How Early is 1 Clement? @logos @academiclogos

Clement of Rome’s First Epistle to the Corinthians is a supremely valuable historical document. One of very few noncanonical Christian texts to reach us from the first century, it’s an early example of the exercise of hierarchical—and Roman—authority in the Church. Disciplinary in nature, Clement’s epistle speaks volumes about the life of the early church. The early Christians guarded the letter fiercely, risking their own lives to preserve it for generations to come.

In Clement and the Early Church of Rome: On the Dating of Clement’s First Epistle to the Corinthians, Thomas Herron presents painstaking research in favor of an earlier dating for the epistle. Carefully examining both external and internal evidence surrounding the letter, he sketches out the historical, theological, and apologetic significance an earlier dating would have. His scholarship sheds new light on the dating questions that plague this early document and offers insight into the structural history of the post apostolic church.

via Clement and the Early Church of Rome: On the Dating of Clement’s First Epistle to the Corinthians – Logos Bible Software.

Yes, I’m copying from Jim here, but he did have a good idea.

This just hit the shelves, so to speak, at Logos. Herron is arguing for a real early date – before the destruction of the Temple. I’m not completely convinced… but I am reading it.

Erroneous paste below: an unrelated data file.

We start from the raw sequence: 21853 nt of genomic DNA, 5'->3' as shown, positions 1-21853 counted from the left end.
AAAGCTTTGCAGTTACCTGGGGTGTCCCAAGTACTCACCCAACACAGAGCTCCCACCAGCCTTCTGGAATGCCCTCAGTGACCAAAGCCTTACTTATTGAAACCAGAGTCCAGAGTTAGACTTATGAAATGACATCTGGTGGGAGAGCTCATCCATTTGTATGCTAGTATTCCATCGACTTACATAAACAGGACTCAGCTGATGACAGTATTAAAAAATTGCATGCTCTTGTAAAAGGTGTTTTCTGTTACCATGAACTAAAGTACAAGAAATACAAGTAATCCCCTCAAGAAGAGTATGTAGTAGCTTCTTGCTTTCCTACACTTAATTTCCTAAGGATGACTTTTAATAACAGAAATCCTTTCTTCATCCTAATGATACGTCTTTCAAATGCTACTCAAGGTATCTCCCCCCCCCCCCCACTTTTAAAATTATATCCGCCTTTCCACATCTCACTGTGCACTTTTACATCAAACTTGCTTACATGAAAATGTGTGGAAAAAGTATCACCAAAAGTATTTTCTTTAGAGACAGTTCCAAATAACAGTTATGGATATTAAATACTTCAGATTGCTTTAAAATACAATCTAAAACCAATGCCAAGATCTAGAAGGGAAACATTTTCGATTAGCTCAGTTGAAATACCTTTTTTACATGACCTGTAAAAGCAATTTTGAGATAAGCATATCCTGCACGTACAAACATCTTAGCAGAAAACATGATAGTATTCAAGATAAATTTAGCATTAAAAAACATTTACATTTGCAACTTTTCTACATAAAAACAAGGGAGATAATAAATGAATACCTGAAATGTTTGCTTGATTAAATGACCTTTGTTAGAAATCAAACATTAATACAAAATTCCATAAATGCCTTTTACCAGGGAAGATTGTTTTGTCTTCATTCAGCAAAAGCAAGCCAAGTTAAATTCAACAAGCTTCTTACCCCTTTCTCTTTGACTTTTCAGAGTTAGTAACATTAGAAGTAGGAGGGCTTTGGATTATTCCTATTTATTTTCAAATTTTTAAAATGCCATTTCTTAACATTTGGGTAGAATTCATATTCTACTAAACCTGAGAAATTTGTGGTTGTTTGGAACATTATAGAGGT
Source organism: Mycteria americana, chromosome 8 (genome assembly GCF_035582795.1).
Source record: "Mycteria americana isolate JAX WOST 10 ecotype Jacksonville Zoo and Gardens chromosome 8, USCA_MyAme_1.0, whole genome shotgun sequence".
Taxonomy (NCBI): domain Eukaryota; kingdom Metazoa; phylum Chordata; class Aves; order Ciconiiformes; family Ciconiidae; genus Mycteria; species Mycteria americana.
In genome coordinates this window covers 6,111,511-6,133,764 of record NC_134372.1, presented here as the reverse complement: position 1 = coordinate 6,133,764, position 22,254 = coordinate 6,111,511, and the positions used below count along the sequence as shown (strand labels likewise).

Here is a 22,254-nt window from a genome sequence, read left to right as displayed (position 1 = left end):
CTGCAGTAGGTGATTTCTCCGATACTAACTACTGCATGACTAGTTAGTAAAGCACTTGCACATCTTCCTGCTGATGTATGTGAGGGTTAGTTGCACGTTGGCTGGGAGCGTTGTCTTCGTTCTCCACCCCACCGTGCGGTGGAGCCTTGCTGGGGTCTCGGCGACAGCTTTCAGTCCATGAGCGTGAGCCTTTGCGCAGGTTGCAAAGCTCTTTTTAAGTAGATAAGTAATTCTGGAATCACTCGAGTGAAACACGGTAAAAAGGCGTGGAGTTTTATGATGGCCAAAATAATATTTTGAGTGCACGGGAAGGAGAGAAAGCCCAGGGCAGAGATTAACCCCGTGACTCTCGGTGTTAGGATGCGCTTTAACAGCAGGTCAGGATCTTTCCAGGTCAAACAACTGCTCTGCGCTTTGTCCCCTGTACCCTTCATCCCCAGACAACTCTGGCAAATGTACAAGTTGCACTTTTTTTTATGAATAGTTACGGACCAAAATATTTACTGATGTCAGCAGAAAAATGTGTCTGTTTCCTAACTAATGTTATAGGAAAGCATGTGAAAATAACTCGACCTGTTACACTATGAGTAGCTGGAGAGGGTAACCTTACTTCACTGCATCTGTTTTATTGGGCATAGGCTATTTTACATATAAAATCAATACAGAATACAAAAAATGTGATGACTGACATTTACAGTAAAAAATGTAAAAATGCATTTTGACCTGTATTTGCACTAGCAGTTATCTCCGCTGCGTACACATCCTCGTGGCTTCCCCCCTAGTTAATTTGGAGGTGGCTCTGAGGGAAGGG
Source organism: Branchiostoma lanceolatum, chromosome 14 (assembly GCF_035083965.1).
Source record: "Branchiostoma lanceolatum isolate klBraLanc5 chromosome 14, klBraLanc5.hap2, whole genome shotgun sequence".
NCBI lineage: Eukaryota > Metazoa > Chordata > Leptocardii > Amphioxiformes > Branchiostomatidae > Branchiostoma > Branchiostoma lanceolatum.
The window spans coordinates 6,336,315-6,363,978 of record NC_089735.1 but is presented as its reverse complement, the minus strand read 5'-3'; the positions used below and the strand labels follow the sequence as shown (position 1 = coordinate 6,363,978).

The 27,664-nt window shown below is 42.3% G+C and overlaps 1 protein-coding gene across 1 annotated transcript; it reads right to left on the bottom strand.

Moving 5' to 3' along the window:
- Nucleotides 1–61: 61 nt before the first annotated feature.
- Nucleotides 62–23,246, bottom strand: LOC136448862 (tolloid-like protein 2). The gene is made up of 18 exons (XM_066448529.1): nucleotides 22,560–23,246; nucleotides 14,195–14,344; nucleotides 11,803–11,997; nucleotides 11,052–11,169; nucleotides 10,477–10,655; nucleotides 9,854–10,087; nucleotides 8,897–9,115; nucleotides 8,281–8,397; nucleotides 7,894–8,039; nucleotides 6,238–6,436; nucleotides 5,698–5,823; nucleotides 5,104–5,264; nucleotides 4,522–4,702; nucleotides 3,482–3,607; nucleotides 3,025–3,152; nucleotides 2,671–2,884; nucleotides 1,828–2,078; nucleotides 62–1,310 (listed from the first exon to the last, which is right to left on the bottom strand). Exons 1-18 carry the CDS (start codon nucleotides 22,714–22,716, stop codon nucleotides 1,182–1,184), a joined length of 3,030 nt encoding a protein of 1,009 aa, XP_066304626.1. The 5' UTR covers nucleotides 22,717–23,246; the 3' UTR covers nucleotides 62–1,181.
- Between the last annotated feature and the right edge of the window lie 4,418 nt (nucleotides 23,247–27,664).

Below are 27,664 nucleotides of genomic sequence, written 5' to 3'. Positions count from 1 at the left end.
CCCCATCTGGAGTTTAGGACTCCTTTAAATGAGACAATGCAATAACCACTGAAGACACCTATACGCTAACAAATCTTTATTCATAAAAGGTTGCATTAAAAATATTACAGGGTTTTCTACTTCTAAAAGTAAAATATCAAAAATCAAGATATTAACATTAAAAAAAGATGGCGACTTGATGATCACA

So, go get it.

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4 Replies to “How Early is 1 Clement? @logos @academiclogos”

  1. “it’s an early example of the exercise of hierarchical—and Roman—authority”

    No it’s not. It reads like a concerned brother reaching out to help his sibling who is headed in the wrong direction. All that nonsense about Roman authority being portrayed in 1 Clement is bias from the Catholic tradition.

    1. I’m not completely convinced of that, Ben. Clement writes with a certain amount of authority – as Paul did before him and Ignatius will do after him. This may not be the entrenched power system of a later system, but it is not a mere concern either.

  2. It’s the authority of one who is closer to God’s ways and the teachings of Scripture, a Pastoral authority. It’s humble in nature, and not a power bid from within Christendom.

    1. Ben, Scripture really doesn’t teach us much in this regard. Ephesians comes closest to giving us a hierarchy, or we can go by what Paul did and his commanding of this or that, something Clement clearly follows.

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